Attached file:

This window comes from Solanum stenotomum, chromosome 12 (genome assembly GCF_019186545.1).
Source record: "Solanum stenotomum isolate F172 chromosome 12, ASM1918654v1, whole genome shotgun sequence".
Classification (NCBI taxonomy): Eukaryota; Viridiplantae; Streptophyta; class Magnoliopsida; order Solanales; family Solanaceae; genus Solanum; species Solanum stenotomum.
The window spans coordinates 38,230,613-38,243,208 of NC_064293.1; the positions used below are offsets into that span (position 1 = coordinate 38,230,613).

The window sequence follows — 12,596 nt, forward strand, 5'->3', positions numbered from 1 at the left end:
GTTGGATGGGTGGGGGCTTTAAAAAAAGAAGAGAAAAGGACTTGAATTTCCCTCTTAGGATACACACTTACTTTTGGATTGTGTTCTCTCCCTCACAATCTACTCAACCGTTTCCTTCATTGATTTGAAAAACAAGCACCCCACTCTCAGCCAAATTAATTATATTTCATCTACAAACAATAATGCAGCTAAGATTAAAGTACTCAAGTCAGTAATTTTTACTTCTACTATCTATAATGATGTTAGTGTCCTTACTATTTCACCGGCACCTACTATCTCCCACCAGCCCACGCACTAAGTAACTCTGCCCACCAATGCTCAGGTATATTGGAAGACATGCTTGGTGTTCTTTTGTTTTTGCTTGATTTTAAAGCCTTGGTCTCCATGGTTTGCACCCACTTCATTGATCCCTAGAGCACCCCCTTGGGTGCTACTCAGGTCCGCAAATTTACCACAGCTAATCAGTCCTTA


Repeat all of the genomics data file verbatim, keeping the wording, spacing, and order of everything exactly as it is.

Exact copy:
This window comes from Solanum stenotomum, chromosome 12 (genome assembly GCF_019186545.1).
Source record: "Solanum stenotomum isolate F172 chromosome 12, ASM1918654v1, whole genome shotgun sequence".
Classification (NCBI taxonomy): Eukaryota; Viridiplantae; Streptophyta; class Magnoliopsida; order Solanales; family Solanaceae; genus Solanum; species Solanum stenotomum.
The window spans coordinates 38,230,613-38,243,208 of NC_064293.1; the positions used below are offsets into that span (position 1 = coordinate 38,230,613).

The window sequence follows — 12,596 nt, forward strand, 5'->3', positions numbered from 1 at the left end:
GTTGGATGGGTGGGGGCTTTAAAAAAAGAAGAGAAAAGGACTTGAATTTCCCTCTTAGGATACACACTTACTTTTGGATTGTGTTCTCTCCCTCACAATCTACTCAACCGTTTCCTTCATTGATTTGAAAAACAAGCACCCCACTCTCAGCCAAATTAATTATATTTCATCTACAAACAATAATGCAGCTAAGATTAAAGTACTCAAGTCAGTAATTTTTACTTCTACTATCTATAATGATGTTAGTGTCCTTACTATTTCACCGGCACCTACTATCTCCCACCAGCCCACGCACTAAGTAACTCTGCCCACCAATGCTCAGGTATATTGGAAGACATGCTTGGTGTTCTTTTGTTTTTGCTTGATTTTAAAGCCTTGGTCTCCATGGTTTGCACCCACTTCATTGATCCCTAGAGCACCCCCTTGGGTGCTACTCAGGTCCGCAAATTTACCACAGCTAATCAGTCCTTA